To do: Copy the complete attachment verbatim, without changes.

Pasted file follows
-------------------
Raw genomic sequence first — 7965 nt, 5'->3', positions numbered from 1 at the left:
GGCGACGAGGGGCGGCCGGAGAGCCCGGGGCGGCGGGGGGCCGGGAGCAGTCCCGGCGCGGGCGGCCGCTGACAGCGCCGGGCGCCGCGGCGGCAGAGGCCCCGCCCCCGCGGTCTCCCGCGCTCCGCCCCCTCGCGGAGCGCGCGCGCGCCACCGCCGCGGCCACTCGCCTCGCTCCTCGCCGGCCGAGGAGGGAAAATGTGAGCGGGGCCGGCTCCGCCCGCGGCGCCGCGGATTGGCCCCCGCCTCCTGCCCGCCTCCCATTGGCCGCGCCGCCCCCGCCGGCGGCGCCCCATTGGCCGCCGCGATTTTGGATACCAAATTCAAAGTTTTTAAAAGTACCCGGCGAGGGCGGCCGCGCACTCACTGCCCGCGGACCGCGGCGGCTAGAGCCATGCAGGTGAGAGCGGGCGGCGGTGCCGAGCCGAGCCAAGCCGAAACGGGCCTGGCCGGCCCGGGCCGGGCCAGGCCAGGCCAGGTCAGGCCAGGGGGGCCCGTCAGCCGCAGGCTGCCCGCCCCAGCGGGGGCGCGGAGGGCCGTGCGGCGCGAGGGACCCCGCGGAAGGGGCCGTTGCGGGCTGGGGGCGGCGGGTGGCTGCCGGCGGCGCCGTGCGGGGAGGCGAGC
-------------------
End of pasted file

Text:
Raw genomic sequence first — 7965 nt, 5'->3', positions numbered from 1 at the left:
GGCGACGAGGGGCGGCCGGAGAGCCCGGGGCGGCGGGGGGCCGGGAGCAGTCCCGGCGCGGGCGGCCGCTGACAGCGCCGGGCGCCGCGGCGGCAGAGGCCCCGCCCCCGCGGTCTCCCGCGCTCCGCCCCCTCGCGGAGCGCGCGCGCGCCACCGCCGCGGCCACTCGCCTCGCTCCTCGCCGGCCGAGGAGGGAAAATGTGAGCGGGGCCGGCTCCGCCCGCGGCGCCGCGGATTGGCCCCCGCCTCCTGCCCGCCTCCCATTGGCCGCGCCGCCCCCGCCGGCGGCGCCCCATTGGCCGCCGCGATTTTGGATACCAAATTCAAAGTTTTTAAAAGTACCCGGCGAGGGCGGCCGCGCACTCACTGCCCGCGGACCGCGGCGGCTAGAGCCATGCAGGTGAGAGCGGGCGGCGGTGCCGAGCCGAGCCAAGCCGAAACGGGCCTGGCCGGCCCGGGCCGGGCCAGGCCAGGCCAGGTCAGGCCAGGGGGGCCCGTCAGCCGCAGGCTGCCCGCCCCAGCGGGGGCGCGGAGGGCCGTGCGGCGCGAGGGACCCCGCGGAAGGGGCCGTTGCGGGCTGGGGGCGGCGGGTGGCTGCCGGCGGCGCCGTGCGGGGAGGCGAGC